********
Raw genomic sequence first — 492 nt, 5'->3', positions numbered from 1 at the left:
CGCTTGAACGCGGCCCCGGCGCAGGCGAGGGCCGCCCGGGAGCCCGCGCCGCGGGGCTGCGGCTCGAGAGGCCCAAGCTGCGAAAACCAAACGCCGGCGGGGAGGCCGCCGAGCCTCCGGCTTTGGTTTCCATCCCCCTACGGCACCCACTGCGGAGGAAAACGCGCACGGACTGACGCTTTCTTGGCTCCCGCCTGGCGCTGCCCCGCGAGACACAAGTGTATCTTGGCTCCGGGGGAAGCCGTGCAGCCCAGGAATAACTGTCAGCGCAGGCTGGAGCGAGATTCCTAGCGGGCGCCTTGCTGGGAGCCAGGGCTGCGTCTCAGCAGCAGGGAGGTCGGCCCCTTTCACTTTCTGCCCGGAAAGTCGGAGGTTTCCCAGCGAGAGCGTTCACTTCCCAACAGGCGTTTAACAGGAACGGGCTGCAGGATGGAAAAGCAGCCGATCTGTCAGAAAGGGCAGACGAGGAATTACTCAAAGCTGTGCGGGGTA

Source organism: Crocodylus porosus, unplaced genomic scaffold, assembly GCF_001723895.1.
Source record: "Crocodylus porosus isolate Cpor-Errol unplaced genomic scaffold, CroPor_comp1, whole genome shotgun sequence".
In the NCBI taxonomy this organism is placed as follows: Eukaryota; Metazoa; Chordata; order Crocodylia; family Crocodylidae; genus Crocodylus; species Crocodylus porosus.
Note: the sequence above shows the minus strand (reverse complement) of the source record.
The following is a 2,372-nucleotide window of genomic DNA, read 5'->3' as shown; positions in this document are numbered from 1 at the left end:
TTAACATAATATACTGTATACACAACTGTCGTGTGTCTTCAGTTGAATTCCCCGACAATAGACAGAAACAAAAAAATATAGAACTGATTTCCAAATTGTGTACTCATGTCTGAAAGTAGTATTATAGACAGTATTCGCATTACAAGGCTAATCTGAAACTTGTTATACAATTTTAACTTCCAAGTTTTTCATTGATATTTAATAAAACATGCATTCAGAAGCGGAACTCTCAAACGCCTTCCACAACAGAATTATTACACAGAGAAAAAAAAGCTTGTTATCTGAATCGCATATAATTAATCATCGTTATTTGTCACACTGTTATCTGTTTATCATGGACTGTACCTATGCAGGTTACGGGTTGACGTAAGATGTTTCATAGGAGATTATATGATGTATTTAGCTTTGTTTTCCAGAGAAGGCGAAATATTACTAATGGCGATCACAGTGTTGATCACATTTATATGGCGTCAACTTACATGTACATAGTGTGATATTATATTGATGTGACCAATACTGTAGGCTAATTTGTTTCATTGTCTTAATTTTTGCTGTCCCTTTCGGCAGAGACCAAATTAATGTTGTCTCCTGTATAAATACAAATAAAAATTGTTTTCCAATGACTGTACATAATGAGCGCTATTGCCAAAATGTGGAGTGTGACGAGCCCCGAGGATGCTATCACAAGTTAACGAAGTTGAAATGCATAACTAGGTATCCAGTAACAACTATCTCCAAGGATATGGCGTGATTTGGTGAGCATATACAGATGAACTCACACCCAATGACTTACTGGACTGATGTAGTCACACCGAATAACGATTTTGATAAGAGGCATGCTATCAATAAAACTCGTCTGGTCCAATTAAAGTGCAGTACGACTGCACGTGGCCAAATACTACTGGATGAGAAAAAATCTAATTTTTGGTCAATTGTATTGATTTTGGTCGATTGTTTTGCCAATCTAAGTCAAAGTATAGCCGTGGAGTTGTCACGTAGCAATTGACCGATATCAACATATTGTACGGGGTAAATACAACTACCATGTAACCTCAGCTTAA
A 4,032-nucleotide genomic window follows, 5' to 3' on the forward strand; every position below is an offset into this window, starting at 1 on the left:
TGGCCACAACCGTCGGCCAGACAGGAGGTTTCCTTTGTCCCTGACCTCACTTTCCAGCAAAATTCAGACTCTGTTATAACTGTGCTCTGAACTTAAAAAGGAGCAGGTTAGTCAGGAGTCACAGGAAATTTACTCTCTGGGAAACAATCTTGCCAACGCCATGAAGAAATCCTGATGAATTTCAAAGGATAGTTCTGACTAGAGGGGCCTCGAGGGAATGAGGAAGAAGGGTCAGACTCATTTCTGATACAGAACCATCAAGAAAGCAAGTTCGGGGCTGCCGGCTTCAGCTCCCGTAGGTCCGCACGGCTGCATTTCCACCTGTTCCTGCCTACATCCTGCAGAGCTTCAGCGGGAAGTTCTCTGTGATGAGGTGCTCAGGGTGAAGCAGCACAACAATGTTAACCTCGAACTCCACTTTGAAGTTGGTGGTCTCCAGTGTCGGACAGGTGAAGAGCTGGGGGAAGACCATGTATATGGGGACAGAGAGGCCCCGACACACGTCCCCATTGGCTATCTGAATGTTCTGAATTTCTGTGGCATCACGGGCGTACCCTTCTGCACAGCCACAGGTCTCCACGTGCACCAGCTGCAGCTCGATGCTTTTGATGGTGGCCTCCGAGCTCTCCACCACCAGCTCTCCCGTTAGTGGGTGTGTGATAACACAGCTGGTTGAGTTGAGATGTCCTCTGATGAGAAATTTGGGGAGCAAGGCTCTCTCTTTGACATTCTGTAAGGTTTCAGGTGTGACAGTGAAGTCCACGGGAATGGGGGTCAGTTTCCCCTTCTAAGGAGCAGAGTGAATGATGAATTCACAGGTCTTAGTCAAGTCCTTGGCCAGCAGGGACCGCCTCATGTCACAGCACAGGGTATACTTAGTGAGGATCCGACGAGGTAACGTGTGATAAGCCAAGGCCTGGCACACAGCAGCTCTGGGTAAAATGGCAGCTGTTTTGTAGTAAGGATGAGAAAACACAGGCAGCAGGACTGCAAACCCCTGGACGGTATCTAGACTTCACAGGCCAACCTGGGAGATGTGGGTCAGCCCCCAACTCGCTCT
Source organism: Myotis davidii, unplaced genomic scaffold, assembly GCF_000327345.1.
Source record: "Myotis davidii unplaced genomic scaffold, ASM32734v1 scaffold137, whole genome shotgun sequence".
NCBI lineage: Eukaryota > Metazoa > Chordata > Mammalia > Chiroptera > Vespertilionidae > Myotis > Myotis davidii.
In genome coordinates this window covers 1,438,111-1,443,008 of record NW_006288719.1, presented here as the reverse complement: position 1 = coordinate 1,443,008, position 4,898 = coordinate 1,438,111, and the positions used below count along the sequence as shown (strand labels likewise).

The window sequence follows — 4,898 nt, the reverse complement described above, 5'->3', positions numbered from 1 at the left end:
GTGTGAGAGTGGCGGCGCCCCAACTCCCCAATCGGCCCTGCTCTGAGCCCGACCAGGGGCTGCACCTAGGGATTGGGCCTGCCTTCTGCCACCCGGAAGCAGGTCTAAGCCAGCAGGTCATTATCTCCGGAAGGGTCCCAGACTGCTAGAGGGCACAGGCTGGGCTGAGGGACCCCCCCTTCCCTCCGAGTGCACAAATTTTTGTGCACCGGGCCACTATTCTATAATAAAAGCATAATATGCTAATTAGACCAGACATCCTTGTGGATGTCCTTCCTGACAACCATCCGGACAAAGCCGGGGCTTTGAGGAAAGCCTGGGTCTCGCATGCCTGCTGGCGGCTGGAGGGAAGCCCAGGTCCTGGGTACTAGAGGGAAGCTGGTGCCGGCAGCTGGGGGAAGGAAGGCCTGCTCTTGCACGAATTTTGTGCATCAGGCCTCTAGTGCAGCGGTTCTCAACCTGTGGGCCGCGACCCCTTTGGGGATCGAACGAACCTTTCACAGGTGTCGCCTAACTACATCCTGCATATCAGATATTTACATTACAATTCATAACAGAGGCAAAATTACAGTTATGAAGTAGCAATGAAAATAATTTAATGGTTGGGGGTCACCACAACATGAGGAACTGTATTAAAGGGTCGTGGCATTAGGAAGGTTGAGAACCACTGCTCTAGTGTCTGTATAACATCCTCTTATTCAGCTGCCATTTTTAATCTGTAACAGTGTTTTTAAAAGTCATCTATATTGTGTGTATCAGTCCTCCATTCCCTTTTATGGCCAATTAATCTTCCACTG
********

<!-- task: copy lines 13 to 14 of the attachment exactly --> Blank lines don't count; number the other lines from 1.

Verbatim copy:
NCBI lineage: Eukaryota > Metazoa > Chordata > Mammalia > Chiroptera > Vespertilionidae > Myotis > Myotis davidii.
In genome coordinates this window covers 1,438,111-1,443,008 of record NW_006288719.1, presented here as the reverse complement: position 1 = coordinate 1,443,008, position 4,898 = coordinate 1,438,111, and the positions used below count along the sequence as shown (strand labels likewise).